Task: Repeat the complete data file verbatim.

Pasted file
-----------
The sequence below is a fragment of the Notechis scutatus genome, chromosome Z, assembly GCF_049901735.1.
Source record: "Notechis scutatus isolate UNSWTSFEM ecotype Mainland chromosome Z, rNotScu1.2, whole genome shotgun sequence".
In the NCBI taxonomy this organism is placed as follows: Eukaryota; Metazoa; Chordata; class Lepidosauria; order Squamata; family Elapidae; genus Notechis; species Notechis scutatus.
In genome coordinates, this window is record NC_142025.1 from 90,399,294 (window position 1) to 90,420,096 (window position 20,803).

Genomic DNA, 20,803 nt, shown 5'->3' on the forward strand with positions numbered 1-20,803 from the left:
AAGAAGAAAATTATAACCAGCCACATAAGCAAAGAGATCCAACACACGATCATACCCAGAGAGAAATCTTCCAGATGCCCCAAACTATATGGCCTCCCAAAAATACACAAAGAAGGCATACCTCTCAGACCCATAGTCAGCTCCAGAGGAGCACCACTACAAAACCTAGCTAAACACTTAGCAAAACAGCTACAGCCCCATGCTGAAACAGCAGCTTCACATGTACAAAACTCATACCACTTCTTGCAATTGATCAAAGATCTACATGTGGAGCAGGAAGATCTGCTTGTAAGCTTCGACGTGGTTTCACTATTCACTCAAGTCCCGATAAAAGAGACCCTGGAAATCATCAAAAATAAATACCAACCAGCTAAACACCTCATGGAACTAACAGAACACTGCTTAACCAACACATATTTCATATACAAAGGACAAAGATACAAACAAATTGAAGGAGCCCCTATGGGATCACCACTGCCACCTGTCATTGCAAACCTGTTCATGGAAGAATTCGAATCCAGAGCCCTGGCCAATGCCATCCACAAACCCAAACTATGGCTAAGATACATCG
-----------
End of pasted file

The sequence below is a fragment of the Notechis scutatus genome, chromosome Z, assembly GCF_049901735.1.
Source record: "Notechis scutatus isolate UNSWTSFEM ecotype Mainland chromosome Z, rNotScu1.2, whole genome shotgun sequence".
In the NCBI taxonomy this organism is placed as follows: Eukaryota; Metazoa; Chordata; class Lepidosauria; order Squamata; family Elapidae; genus Notechis; species Notechis scutatus.
In genome coordinates, this window is record NC_142025.1 from 90,399,294 (window position 1) to 90,420,096 (window position 20,803).

Genomic DNA, 20,803 nt, shown 5'->3' on the forward strand with positions numbered 1-20,803 from the left:
AAGAAGAAAATTATAACCAGCCACATAAGCAAAGAGATCCAACACACGATCATACCCAGAGAGAAATCTTCCAGATGCCCCAAACTATATGGCCTCCCAAAAATACACAAAGAAGGCATACCTCTCAGACCCATAGTCAGCTCCAGAGGAGCACCACTACAAAACCTAGCTAAACACTTAGCAAAACAGCTACAGCCCCATGCTGAAACAGCAGCTTCACATGTACAAAACTCATACCACTTCTTGCAATTGATCAAAGATCTACATGTGGAGCAGGAAGATCTGCTTGTAAGCTTCGACGTGGTTTCACTATTCACTCAAGTCCCGATAAAAGAGACCCTGGAAATCATCAAAAATAAATACCAACCAGCTAAACACCTCATGGAACTAACAGAACACTGCTTAACCAACACATATTTCATATACAAAGGACAAAGATACAAACAAATTGAAGGAGCCCCTATGGGATCACCACTGCCACCTGTCATTGCAAACCTGTTCATGGAAGAATTCGAATCCAGAGCCCTGGCCAATGCCATCCACAAACCCAAACTATGGCTAAGATACATCG